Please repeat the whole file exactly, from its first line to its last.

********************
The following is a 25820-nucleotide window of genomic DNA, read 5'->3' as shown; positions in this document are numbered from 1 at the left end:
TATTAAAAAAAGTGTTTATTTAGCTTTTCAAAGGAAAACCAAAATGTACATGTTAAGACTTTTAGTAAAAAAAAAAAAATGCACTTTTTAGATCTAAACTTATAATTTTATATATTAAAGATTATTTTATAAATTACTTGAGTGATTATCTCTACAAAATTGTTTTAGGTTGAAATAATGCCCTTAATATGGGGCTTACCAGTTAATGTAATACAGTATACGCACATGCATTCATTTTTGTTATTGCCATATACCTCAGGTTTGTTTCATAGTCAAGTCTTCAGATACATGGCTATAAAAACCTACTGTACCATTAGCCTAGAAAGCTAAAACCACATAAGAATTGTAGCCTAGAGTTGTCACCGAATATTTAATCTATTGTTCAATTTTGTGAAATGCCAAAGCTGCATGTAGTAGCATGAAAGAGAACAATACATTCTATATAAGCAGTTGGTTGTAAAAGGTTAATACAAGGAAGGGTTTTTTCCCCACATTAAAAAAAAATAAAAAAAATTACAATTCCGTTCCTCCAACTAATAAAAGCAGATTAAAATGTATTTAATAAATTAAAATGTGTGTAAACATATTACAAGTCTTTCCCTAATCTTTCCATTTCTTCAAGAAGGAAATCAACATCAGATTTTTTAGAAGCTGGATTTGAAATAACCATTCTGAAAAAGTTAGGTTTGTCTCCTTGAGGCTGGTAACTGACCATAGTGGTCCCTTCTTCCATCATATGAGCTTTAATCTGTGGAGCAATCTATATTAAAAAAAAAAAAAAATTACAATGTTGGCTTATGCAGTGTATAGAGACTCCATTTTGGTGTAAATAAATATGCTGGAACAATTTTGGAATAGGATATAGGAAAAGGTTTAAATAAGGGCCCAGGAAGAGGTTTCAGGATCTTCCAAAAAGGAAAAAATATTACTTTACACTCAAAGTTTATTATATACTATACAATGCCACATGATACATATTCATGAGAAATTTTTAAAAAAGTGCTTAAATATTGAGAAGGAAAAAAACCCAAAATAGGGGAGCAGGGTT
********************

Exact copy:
The following is a 25820-nucleotide window of genomic DNA, read 5'->3' as shown; positions in this document are numbered from 1 at the left end:
TATTAAAAAAAGTGTTTATTTAGCTTTTCAAAGGAAAACCAAAATGTACATGTTAAGACTTTTAGTAAAAAAAAAAAAATGCACTTTTTAGATCTAAACTTATAATTTTATATATTAAAGATTATTTTATAAATTACTTGAGTGATTATCTCTACAAAATTGTTTTAGGTTGAAATAATGCCCTTAATATGGGGCTTACCAGTTAATGTAATACAGTATACGCACATGCATTCATTTTTGTTATTGCCATATACCTCAGGTTTGTTTCATAGTCAAGTCTTCAGATACATGGCTATAAAAACCTACTGTACCATTAGCCTAGAAAGCTAAAACCACATAAGAATTGTAGCCTAGAGTTGTCACCGAATATTTAATCTATTGTTCAATTTTGTGAAATGCCAAAGCTGCATGTAGTAGCATGAAAGAGAACAATACATTCTATATAAGCAGTTGGTTGTAAAAGGTTAATACAAGGAAGGGTTTTTTCCCCACATTAAAAAAAAATAAAAAAAATTACAATTCCGTTCCTCCAACTAATAAAAGCAGATTAAAATGTATTTAATAAATTAAAATGTGTGTAAACATATTACAAGTCTTTCCCTAATCTTTCCATTTCTTCAAGAAGGAAATCAACATCAGATTTTTTAGAAGCTGGATTTGAAATAACCATTCTGAAAAAGTTAGGTTTGTCTCCTTGAGGCTGGTAACTGACCATAGTGGTCCCTTCTTCCATCATATGAGCTTTAATCTGTGGAGCAATCTATATTAAAAAAAAAAAAAAATTACAATGTTGGCTTATGCAGTGTATAGAGACTCCATTTTGGTGTAAATAAATATGCTGGAACAATTTTGGAATAGGATATAGGAAAAGGTTTAAATAAGGGCCCAGGAAGAGGTTTCAGGATCTTCCAAAAAGGAAAAAATATTACTTTACACTCAAAGTTTATTATATACTATACAATGCCACATGATACATATTCATGAGAAATTTTTAAAAAAGTGCTTAAATATTGAGAAGGAAAAAAACCCAAAATAGGGGAGCAGGGTT